She calls for the action, but in this article for APTN she also calls on us to conduct a national inquiry. We have a well-respected indigenous woman adding her voice to the call for both an inquiry and for a national action plan.
We have also heard in the House that money is being invested in shelters. One of the concerns that New Democrats have raised is that this so-called action plan to end violence against indigenous women and girls is going to result in some concrete measures, yet one of the questions we have raised is that there is a lack of transparency with exactly what these measures are, how they will be implemented, how community members will access them, and what the end results will be.
Again, I want to talk about APTN. It ran an article titled “Status of Women's 'Action Plan' inflated Aboriginal Affairs' violence prevention project spending by $24.5 million”. It says:
When it released its “Action Plan” to fight violence against Indigenous women, the...government inflated by $24.5 million the amount of money Aboriginal Affairs planned to spend on reserve-based family violence prevention projects. Status of Women’s “Action Plan,” released Sept. 15 claimed Aboriginal Affairs planned to spend $66.2 million over five years beginning in 2015 on “violence prevention activities” under its Family Violence Prevention Program.... Aboriginal Affairs, however, said over the weekend it was spending $41.7 million over five years on violence prevention projects.... The difference between the Action Plan figures and Aboriginal Affairs’ numbers is $24.5 million.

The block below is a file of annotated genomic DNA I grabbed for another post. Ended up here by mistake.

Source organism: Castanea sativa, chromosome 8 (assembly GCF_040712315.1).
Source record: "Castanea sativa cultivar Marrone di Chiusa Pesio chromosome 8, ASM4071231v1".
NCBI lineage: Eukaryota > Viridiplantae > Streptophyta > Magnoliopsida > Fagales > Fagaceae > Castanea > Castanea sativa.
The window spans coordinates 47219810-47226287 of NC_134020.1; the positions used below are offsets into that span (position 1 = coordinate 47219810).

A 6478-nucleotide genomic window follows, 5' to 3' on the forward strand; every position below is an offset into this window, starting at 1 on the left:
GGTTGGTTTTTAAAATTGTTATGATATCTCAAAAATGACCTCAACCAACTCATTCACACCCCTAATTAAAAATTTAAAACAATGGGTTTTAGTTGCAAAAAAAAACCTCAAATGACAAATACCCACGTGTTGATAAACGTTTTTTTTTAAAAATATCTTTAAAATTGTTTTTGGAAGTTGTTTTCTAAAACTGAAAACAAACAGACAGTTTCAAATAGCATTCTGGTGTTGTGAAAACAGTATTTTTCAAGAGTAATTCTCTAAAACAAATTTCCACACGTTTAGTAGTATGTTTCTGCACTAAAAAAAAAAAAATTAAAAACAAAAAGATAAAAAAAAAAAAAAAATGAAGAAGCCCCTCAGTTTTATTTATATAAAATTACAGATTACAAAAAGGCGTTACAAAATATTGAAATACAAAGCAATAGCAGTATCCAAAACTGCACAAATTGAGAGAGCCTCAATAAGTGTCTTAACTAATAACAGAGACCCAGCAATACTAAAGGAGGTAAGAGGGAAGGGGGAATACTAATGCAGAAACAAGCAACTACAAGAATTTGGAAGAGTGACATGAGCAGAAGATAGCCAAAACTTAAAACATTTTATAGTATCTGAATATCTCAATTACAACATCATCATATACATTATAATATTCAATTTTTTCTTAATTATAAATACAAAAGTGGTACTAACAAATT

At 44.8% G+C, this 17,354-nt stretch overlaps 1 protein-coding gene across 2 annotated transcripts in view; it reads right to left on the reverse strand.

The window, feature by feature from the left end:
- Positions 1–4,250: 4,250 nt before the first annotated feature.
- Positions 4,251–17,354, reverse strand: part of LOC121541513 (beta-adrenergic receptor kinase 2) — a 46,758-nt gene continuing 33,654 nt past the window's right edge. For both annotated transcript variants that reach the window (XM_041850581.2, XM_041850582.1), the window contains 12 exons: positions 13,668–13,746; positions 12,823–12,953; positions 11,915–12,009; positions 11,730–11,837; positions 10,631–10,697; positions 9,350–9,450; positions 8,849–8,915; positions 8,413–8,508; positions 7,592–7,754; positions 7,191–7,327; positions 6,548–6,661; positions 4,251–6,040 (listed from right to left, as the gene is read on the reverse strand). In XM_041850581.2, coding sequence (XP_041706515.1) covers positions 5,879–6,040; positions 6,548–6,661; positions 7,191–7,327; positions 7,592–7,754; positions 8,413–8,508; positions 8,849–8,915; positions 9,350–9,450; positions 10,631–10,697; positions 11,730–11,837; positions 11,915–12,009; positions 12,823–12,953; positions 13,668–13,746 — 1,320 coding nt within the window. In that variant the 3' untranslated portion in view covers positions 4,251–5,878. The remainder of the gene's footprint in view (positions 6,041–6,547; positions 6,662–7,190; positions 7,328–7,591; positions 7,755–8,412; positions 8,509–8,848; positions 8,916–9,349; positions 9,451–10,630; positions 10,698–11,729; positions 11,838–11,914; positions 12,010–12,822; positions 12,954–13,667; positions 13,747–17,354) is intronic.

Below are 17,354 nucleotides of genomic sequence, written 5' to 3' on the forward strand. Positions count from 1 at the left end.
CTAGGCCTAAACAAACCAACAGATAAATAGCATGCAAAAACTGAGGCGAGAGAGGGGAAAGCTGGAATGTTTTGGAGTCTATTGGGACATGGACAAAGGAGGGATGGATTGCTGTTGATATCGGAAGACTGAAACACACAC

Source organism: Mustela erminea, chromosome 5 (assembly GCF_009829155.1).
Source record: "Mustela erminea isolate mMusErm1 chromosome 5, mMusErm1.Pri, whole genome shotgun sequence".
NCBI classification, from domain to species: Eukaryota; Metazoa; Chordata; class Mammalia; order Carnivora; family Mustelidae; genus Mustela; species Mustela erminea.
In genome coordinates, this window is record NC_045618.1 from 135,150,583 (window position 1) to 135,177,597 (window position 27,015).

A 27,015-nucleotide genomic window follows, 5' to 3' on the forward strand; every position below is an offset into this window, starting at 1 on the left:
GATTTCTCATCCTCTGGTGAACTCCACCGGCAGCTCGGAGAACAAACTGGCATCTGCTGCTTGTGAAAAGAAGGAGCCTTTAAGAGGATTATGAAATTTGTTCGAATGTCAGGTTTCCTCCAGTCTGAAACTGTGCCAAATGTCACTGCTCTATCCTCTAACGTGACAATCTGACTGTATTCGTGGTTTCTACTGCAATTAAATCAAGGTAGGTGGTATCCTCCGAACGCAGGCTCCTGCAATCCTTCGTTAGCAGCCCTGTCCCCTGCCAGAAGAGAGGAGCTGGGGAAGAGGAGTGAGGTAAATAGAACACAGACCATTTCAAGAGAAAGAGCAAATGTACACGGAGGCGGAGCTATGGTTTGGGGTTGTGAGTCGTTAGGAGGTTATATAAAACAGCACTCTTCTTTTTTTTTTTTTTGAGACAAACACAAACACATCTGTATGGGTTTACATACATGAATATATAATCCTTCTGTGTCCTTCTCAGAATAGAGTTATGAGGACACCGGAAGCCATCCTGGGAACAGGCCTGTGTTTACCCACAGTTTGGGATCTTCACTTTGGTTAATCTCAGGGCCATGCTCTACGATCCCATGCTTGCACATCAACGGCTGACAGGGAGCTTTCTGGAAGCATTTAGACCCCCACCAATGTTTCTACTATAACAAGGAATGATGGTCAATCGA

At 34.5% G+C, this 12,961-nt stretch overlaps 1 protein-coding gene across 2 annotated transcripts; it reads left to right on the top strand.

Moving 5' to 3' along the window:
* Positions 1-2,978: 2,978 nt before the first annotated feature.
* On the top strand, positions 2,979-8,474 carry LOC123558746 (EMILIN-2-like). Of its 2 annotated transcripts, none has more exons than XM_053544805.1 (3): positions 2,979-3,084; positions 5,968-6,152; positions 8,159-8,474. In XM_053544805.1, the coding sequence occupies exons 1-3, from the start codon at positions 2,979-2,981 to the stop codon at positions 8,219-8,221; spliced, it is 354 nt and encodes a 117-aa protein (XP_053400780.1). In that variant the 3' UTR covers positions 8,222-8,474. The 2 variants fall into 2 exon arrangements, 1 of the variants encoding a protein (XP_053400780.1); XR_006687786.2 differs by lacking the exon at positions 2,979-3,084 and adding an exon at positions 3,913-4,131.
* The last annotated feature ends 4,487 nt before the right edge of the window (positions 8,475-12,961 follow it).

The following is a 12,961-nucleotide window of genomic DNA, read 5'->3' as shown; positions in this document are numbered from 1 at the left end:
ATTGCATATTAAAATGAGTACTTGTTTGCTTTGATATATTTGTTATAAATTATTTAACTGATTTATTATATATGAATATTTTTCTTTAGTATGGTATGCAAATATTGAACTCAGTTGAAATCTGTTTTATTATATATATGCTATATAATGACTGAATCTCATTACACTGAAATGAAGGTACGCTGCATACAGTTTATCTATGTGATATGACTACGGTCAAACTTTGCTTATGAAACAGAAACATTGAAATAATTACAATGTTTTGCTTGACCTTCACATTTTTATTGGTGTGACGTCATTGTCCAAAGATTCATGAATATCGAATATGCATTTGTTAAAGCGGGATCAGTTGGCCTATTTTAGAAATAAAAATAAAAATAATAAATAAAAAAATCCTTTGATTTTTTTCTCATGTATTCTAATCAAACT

We have a government that says it has an action plan, but it cannot even get straight how much money it is spending. Right now there are 40, plus or minus, transition houses or shelters on 634 reserves in Canada, and the government cannot tell us exactly how many shelters will be built on reserve, how they will be funded, or whether they will get funding comparable to shelters off reserve, which currently they do not get. Communities deserve answers to these very relevant questions.